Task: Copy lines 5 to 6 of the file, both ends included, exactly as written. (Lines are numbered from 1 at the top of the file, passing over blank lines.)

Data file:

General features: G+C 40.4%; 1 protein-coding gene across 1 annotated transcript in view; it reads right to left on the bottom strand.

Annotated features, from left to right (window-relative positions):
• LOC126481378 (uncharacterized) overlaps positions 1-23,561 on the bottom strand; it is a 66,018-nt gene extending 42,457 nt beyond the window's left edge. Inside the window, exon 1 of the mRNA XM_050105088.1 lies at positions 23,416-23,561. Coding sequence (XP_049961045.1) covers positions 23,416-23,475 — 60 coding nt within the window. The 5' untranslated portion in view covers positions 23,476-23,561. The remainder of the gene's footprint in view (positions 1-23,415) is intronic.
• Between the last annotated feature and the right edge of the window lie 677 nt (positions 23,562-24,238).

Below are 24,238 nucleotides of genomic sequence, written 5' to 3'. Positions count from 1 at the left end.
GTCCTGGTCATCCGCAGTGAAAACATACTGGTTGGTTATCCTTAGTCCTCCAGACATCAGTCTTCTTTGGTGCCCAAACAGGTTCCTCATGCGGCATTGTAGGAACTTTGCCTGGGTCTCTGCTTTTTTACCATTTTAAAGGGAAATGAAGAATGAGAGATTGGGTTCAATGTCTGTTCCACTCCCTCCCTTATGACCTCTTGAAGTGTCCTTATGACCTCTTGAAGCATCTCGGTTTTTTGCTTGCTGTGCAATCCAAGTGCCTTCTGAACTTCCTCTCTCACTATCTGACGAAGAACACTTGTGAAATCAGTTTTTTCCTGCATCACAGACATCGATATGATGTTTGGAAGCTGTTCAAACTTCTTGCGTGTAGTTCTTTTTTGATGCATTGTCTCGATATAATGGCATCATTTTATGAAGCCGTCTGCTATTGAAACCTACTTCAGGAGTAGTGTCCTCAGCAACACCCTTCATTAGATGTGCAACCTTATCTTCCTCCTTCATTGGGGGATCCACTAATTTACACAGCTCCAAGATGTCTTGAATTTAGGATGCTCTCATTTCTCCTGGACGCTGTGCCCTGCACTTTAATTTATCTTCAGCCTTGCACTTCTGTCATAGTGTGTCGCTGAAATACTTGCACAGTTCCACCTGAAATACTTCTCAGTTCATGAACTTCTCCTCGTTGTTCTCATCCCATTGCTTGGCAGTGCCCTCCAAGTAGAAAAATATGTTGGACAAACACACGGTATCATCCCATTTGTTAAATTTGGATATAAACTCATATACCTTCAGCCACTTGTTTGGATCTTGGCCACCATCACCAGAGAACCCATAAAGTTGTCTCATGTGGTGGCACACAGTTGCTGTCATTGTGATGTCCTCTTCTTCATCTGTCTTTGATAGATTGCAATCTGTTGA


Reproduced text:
Below are 24,238 nucleotides of genomic sequence, written 5' to 3'. Positions count from 1 at the left end.
GTCCTGGTCATCCGCAGTGAAAACATACTGGTTGGTTATCCTTAGTCCTCCAGACATCAGTCTTCTTTGGTGCCCAAACAGGTTCCTCATGCGGCATTGTAGGAACTTTGCCTGGGTCTCTGCTTTTTTACCATTTTAAAGGGAAATGAAGAATGAGAGATTGGGTTCAATGTCTGTTCCACTCCCTCCCTTATGACCTCTTGAAGTGTCCTTATGACCTCTTGAAGCATCTCGGTTTTTTGCTTGCTGTGCAATCCAAGTGCCTTCTGAACTTCCTCTCTCACTATCTGACGAAGAACACTTGTGAAATCAGTTTTTTCCTGCATCACAGACATCGATATGATGTTTGGAAGCTGTTCAAACTTCTTGCGTGTAGTTCTTTTTTGATGCATTGTCTCGATATAATGGCATCATTTTATGAAGCCGTCTGCTATTGAAACCTACTTCAGGAGTAGTGTCCTCAGCAACACCCTTCATTAGATGTGCAACCTTATCTTCCTCCTTCATTGGGGGATCCACTAATTTACACAGCTCCAAGATGTCTTGAATTTAGGATGCTCTCATTTCTCCTGGACGCTGTGCCCTGCACTTTAATTTATCTTCAGCCTTGCACTTCTGTCATAGTGTGTCGCTGAAATACTTGCACAGTTCCACCTGAAATACTTCTCAGTTCATGAACTTCTCCTCGTTGTTCTCATCCCATTGCTTGGCAGTGCCCTCCAAGTAGAAAAATATGTTGGACAAACACACGGTATCATCCCATTTGTTAAATTTGGATATAAACTCATATACCTTCAGCCACTTGTTTGGATCTTGGCCACCATCACCAGAGAACCCATAAAGTTGTCTCATGTGGTGGCACACAGTTGCTGTCATTGTGATGTCCTCTTCTTCATCTGTCTTTGATAGATTGCAATCTGTTGA